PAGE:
Andalusia calls

Against the backdrop of campaigns in several European countries to outlaw circumcision and ritual slaughter, the move by Spain and Portugal to redress its history of oppression by extending citizenship to Sephardi Jews might be interpreted as a refreshingly positive trend.

February 16, 2014 21:48
3 minute read.
A man holds a Torah scroll during the festive procession returning it to Trancoso.

Man holding Torah returning to Trancoso, Portugal 370. (photo credit: Courtesy Michael Freund)


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How are we to view Spanish and Portuguese legislative initiatives that would, at some unknown future date, offer citizenship to Sephardi Jews throughout the world? On one level, these initiatives, which have been in the works for over a year now, appear to be gestures of reconciliation for the sorrowful treatment of the Jews during the Middle Ages. In 1390, anti-Jewish riots in Spain sparked a wave of exile and conversion that culminated in 1492, when King Ferdinand expelled all the Jews who were left. Some Spanish Jews fled to Portugal. But within a few years King Manuel I of Portugal decreed that all Jews had to convert to Christianity or leave the country without their children. Jews had arrived in Spain and Portugal under Roman rule and lived there under Muslim and Catholic kings for a millennium.

Against the backdrop of campaigns in several European countries to outlaw circumcision and ritual slaughter, the move by Spain and Portugal to redress its history of oppression by extending citizenship to Sephardi Jews might be interpreted as a refreshingly positive trend. And it appears to be connected to another phenomenon sweeping across Spain – the reclamation of an alternative Spanish identity.

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In the past decade or so, thousands of Spaniards have embarked on personal journeys to discover their Jewish ancestry. Untold numbers of Spaniards might be descendants of so-called Marranos or crypto-Jews, Jews who hid their identity and ostensibly accepted Christianity so that they could remain in Spain after the expulsion. Jewish quarters in towns such as Leon, Toledo, Gerona, Seville, Cordoba and Palma have been renovated.

As Zionists who believe in the value of aliya or Jewish immigration to Israel, however, we cannot view mass Jewish immigration to Spain as a positive development. Lawyers dealing with citizenship applications to Spain have been inundated with inquiries from Israelis since February 7, when the Spanish government approved a draft citizenship bill.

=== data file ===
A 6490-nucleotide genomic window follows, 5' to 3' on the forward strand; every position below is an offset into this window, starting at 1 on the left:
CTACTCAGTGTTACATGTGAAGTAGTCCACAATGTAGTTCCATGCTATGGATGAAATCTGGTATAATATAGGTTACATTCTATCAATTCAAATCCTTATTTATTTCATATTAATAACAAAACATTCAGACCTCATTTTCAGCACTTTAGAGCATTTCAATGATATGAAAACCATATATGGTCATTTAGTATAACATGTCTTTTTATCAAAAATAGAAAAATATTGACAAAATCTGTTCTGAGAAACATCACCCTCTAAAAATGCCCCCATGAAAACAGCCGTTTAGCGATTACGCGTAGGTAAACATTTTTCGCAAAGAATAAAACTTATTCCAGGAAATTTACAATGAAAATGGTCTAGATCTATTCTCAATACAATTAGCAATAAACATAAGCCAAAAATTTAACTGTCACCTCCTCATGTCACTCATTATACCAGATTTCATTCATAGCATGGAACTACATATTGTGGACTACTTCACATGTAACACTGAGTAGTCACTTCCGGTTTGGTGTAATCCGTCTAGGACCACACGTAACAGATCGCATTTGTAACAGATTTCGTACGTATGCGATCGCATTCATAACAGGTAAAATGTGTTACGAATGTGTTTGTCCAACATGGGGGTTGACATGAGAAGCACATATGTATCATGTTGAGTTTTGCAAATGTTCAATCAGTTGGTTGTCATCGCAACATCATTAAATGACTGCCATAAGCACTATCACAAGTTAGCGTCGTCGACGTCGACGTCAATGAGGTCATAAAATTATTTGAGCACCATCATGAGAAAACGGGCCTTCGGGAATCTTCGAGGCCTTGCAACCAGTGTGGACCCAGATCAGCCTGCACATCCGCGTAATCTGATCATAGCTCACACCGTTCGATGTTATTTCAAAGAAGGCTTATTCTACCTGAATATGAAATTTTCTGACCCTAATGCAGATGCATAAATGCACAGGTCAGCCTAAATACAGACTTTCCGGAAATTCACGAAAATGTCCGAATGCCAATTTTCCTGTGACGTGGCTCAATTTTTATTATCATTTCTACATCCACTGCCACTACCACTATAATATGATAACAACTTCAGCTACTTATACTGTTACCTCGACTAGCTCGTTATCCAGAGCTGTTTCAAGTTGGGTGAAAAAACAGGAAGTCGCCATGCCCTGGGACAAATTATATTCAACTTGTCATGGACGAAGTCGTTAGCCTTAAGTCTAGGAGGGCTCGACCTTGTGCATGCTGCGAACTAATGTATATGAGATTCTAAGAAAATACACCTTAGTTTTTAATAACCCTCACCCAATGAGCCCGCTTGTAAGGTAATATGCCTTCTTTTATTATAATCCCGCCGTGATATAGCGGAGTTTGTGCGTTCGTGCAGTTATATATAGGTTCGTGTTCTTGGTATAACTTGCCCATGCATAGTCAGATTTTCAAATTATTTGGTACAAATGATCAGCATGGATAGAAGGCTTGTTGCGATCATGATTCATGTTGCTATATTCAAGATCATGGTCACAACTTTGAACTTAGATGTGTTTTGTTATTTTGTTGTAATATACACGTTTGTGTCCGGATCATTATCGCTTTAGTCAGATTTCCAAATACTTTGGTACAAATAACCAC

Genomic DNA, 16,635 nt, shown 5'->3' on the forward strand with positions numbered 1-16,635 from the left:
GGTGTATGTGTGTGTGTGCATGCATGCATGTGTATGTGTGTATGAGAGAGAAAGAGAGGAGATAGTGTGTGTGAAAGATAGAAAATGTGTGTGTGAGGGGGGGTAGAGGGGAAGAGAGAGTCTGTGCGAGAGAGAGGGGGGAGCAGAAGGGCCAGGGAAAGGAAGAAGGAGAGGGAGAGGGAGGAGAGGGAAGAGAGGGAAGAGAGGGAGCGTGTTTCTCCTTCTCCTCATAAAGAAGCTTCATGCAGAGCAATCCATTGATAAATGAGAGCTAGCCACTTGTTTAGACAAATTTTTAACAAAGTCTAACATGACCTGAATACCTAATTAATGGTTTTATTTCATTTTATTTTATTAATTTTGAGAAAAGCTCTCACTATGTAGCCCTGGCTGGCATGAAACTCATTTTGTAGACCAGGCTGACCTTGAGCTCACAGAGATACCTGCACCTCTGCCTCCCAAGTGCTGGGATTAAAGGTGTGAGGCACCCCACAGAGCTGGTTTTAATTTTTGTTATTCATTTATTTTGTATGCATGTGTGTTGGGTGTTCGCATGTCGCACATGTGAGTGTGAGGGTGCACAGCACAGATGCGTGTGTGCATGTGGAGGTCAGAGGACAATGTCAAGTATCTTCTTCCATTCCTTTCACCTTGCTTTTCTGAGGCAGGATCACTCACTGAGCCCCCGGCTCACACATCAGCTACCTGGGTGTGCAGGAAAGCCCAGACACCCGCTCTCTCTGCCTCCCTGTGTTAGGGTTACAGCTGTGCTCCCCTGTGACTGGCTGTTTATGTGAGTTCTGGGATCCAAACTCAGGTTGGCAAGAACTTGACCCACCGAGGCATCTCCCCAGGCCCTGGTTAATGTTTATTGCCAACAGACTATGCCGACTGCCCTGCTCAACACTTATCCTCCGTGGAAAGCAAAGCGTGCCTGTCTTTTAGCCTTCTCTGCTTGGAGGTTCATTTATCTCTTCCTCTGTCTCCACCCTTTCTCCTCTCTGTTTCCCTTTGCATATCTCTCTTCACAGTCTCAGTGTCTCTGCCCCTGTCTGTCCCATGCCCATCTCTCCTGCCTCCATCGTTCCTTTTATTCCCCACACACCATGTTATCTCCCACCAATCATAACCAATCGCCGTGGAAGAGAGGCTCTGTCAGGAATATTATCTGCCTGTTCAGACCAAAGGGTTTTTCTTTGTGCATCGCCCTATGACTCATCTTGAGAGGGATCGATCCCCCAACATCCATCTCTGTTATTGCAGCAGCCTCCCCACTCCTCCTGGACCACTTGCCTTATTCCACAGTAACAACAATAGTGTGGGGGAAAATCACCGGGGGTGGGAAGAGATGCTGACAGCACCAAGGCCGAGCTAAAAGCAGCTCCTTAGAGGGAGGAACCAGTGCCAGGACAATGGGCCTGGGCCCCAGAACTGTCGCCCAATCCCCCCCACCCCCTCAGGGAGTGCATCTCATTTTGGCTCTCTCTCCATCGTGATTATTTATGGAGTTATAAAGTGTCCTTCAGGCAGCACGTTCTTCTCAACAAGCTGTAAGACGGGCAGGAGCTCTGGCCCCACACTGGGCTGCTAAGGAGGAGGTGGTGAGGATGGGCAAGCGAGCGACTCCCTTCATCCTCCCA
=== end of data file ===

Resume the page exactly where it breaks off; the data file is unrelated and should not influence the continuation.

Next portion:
Throughout the ages, Jews dreamed of Jerusalem.

Yehuda Halevi, one of the leading philosophers and poets of Spain when it was under Muslim rule, wrote: “My heart is in the east, while I am in the uttermost west.... A light thing would it seem to me to leave all the good things of Spain.” Halevi died attempting to come to the land of Israel.

Finally, after nearly two millennia, his dream and the dream of generations of Jews can be realized. A return to Spain is an affront to this legacy.

Perhaps we in Israel can learn from the Spaniards. As Jewish Agency chairman Natan Sharansky pointed out, while Spain is preparing to woo Jews, Israel is doing precious little to attract millions of descendants of Marranos worldwide.

“The State of Israel must ease the way for their return,” Sharansky said.

Admittedly, many who are interested in obtaining Spanish citizenship do not necessary want to move to Spain. Indeed, according to the legislation being considered by Spain and Portugal, residence will not be a precondition for citizenship. And applicants will be allowed to maintain dual citizenship. For many Israelis, adding Spanish citizenship simply provides additional emigration options “just in case.”

Still, it is difficult to escape the impression that financially strapped Spain and Portugal – two countries in the throes of major economic downturns – are attempting to exploit their histories of torture and forced conversion for economic benefits by interesting “rich Jews” in their countries.

And the feasibility of the legislation is highly suspect as well. Spanish government officials working on the draft legislation have acknowledged that defining “Sephardi” for the purposes of the laws is a complicated matter. The drafted law states that the official Jewish federation will be charged with giving certificates that accredit applicants as Sephardi. But it does not say precisely how. It also does not venture into the stickier question of bloodline. No mention is made of how many Sephardi grandparents you need or what sorts of documents can be used or how far back one must trace one’s roots.

It is difficult to know what to make of these Spanish and Portuguese initiatives, if or when they become law. Perhaps the best approach is to hold off judgment in the meantime.

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